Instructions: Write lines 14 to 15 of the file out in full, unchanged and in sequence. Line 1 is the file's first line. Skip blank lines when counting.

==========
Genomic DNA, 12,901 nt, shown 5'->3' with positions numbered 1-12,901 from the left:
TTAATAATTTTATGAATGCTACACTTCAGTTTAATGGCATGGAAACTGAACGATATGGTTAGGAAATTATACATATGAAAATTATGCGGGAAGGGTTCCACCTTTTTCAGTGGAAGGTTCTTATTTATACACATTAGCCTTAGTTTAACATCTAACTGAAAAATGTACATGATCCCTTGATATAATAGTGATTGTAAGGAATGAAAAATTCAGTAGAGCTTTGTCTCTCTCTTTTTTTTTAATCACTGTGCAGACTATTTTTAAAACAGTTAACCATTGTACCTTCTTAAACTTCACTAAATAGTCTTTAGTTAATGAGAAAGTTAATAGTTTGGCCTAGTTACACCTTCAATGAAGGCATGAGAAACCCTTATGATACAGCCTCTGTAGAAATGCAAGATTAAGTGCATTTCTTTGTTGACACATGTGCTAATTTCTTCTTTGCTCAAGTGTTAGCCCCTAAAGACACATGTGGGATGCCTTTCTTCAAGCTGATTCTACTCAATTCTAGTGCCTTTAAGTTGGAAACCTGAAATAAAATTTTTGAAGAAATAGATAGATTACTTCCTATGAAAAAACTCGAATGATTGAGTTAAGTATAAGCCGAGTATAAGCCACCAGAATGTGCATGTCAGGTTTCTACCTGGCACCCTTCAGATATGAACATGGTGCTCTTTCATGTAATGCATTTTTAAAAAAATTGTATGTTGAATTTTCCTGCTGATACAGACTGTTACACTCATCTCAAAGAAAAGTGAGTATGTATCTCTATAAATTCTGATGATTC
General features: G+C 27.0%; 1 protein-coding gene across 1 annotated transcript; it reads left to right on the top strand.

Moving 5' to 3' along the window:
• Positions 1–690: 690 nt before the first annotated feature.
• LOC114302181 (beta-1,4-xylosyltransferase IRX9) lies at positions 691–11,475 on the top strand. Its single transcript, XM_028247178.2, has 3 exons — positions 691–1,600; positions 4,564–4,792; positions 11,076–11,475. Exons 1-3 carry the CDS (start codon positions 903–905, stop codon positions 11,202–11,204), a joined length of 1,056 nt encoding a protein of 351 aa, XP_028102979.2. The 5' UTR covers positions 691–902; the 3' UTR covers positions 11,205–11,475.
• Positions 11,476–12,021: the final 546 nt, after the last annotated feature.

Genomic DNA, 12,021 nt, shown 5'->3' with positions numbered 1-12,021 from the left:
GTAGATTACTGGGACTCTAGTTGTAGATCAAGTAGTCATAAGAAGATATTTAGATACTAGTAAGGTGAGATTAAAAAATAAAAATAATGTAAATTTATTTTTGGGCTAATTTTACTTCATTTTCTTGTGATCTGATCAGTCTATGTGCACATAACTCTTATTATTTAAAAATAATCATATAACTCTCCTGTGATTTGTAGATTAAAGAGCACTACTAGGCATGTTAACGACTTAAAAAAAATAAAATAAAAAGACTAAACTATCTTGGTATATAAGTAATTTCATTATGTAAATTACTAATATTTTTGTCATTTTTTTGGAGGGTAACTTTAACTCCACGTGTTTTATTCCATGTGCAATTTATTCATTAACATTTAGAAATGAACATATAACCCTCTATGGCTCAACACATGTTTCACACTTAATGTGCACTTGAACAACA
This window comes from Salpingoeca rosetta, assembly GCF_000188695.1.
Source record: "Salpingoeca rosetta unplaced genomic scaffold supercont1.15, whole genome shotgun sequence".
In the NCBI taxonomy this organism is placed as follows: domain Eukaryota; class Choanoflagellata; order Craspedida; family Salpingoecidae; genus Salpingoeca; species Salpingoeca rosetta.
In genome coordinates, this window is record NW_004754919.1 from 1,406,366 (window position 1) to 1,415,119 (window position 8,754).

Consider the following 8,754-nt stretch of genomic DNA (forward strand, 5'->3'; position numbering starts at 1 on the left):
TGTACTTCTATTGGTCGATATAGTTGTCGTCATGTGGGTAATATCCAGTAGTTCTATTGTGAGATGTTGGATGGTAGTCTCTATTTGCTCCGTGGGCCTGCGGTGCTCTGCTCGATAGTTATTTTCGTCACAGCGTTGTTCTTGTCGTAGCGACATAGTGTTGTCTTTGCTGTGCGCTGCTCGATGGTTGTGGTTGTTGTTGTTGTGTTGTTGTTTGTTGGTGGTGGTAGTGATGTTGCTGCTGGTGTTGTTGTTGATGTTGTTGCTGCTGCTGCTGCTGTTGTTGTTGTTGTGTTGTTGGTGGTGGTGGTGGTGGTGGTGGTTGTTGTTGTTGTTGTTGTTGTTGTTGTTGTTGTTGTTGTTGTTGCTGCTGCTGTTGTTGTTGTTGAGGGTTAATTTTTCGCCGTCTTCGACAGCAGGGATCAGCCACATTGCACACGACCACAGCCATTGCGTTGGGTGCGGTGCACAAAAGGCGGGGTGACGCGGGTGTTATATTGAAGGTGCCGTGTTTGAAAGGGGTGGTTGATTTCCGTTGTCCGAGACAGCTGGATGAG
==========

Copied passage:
Consider the following 8,754-nt stretch of genomic DNA (forward strand, 5'->3'; position numbering starts at 1 on the left):
TGTACTTCTATTGGTCGATATAGTTGTCGTCATGTGGGTAATATCCAGTAGTTCTATTGTGAGATGTTGGATGGTAGTCTCTATTTGCTCCGTGGGCCTGCGGTGCTCTGCTCGATAGTTATTTTCGTCACAGCGTTGTTCTTGTCGTAGCGACATAGTGTTGTCTTTGCTGTGCGCTGCTCGATGGTTGTGGTTGTTGTTGTTGTGTTGTTGTTTGTTGGTGGTGGTAGTGATGTTGCTGCTGGTGTTGTTGTTGATGTTGTTGCTGCTGCTGCTGCTGTTGTTGTTGTTGTGTTGTTGGTGGTGGTGGTGGTGGTGGTGGTTGTTGTTGTTGTTGTTGTTGTTGTTGTTGTTGTTGTTGTTGTTGCTGCTGCTGTTGTTGTTGTTGAGGGTTAATTTTTCGCCGTCTTCGACAGCAGGGATCAGCCACATTGCACACGACCACAGCCATTGCGTTGGGTGCGGTGCACAAAAGGCGGGGTGACGCGGGTGTTATATTGAAGGTGCCGTGTTTGAAAGGGGTGGTTGATTTCCGTTGTCCGAGACAGCTGGATGAG